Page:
Olivia began to make improvements which many doubted she would ever achieve. She grew stronger with improved blood oxygen levels, stronger renal performance, more consistent blood pressure and a significant gain in body weight. She indeed was a fighter; her strength and will to live gave her father and I hope.

One thing became abundantly clear to me: No matter how small the client, the power of touch is healing. It nourishes and heals the body, and equally as important, it restores the soul. Olivia's will to survive was strengthened and our daughter came home on Sept. 17th that same year, weighing 7 lbs., 2 oz. She was on oxygen, Phenobarbital, Prevacid, Glycolax, an apnea monitor, a blood oxygen monitor and RSV shots, while a whole host of her family waited to hold her. And on March 30, 2005, we celebrated her first birthday at home with all of our friends and family in attendance. We had all been witness to a miracle, and we would all celebrate that milestone together.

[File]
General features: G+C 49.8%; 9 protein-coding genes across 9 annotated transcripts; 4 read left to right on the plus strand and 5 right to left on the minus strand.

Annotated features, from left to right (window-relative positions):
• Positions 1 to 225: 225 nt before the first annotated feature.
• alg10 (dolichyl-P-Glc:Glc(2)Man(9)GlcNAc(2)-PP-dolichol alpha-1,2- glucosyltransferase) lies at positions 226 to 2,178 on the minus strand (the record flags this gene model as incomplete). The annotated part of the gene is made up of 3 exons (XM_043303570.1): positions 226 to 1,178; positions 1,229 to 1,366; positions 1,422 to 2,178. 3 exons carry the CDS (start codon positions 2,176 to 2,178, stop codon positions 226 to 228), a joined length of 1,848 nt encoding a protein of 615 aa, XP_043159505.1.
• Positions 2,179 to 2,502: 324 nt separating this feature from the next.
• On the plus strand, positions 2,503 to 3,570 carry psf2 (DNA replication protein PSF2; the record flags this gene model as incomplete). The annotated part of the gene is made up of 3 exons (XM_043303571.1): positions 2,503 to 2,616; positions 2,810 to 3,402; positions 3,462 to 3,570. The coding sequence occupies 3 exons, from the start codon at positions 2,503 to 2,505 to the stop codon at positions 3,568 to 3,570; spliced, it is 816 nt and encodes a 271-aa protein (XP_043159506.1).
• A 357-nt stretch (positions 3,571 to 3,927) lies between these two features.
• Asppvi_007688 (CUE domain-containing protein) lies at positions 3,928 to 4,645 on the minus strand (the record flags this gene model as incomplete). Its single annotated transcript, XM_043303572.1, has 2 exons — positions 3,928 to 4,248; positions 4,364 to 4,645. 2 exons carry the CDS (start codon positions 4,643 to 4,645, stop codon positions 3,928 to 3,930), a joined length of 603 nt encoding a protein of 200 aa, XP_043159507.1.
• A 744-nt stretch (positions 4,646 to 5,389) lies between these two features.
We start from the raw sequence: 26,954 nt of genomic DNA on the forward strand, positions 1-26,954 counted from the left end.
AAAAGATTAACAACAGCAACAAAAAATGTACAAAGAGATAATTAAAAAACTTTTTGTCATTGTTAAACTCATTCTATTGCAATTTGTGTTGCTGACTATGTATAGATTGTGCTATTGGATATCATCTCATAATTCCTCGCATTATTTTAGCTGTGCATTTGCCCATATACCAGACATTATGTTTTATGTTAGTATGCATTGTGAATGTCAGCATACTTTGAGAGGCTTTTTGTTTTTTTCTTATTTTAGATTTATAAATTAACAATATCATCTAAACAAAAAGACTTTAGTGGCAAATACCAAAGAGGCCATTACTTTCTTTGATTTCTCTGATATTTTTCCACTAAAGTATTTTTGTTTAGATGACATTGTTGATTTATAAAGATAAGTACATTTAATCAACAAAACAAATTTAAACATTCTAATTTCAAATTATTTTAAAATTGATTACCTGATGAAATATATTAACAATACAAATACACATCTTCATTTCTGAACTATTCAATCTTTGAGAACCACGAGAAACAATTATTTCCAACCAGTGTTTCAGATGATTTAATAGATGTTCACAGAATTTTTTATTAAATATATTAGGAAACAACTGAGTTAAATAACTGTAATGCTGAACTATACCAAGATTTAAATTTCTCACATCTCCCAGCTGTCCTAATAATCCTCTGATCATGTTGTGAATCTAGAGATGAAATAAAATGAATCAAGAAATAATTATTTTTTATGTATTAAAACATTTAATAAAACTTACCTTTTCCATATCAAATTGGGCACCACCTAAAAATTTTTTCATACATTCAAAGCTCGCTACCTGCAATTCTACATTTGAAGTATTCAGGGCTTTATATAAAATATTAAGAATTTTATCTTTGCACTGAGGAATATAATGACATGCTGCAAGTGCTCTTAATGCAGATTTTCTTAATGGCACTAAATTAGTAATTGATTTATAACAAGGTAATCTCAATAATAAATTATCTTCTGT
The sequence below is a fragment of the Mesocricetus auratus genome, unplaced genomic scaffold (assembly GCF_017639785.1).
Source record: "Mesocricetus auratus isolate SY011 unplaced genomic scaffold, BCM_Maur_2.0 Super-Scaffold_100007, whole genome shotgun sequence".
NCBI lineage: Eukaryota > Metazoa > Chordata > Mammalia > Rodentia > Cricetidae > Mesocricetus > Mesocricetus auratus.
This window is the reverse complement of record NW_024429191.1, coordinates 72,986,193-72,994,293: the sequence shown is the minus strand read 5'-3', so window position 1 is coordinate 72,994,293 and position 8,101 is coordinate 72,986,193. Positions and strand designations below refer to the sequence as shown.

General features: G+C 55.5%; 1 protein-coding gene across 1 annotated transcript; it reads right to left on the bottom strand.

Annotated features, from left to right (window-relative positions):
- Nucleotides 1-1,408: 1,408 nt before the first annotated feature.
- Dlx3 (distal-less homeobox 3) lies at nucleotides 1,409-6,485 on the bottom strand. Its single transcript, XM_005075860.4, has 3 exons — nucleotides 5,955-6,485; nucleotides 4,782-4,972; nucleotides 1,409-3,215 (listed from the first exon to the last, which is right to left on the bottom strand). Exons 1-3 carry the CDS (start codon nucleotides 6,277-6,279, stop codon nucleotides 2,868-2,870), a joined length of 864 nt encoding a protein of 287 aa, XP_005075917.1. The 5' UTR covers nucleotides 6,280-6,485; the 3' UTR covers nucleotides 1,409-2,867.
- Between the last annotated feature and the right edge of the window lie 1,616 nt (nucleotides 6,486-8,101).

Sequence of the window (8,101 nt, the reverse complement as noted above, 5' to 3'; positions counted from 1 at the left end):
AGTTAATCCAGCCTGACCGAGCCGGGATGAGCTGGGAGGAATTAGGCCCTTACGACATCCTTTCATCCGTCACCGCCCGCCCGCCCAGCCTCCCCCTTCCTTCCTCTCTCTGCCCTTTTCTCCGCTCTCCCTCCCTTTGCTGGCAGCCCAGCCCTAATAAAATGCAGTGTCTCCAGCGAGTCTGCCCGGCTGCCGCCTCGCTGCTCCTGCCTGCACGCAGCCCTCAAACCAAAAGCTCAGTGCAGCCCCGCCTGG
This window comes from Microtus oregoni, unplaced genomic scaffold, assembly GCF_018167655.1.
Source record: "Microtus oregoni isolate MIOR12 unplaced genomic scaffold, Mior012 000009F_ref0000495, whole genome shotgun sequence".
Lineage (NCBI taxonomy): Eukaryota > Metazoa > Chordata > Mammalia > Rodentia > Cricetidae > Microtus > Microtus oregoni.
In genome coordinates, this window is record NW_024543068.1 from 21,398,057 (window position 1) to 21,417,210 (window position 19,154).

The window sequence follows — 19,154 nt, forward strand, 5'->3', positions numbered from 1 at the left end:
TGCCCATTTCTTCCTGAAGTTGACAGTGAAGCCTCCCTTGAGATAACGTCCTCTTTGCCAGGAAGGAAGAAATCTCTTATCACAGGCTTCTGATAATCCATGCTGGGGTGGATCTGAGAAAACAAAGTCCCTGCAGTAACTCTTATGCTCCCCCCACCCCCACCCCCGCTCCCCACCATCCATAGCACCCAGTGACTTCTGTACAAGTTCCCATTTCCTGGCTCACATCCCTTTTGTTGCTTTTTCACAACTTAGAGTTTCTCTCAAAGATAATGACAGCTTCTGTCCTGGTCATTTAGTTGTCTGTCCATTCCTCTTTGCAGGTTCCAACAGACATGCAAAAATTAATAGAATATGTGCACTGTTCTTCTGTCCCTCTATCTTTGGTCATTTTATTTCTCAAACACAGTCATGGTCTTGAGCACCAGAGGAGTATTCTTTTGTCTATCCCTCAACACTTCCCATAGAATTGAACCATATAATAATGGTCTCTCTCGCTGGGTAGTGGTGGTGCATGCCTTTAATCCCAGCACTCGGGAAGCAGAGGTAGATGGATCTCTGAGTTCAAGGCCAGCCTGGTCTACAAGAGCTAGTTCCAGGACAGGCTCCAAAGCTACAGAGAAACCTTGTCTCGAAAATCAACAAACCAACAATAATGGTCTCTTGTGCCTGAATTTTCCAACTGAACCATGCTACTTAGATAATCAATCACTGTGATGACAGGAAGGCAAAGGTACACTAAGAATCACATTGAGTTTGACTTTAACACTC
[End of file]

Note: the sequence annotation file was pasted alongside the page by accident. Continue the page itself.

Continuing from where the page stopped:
Research gives medical validity to the things most therapists already know in their hearts. Simply put, touch heals. And with the continued research, the crusade to make massage therapy mainstream becomes an ever-increasing reality.

This is one of the driving forces behind the Massage Warehouse Sanctuary, a fundraising event for massage therapy research. The Florida State Massage Therapy Association (FSMTA) will host its 2007 Sanctuary in the exhibit hall, with all proceeds to benefit the Touch Research Institute in Miami. Tiffany Field's research for the "Effects of Massage on Premature Children" will receive every penny of the proceeds. My sincere thanks to the gracious event partners, whose generosity and philanthropy made this event possible (Click here for more information).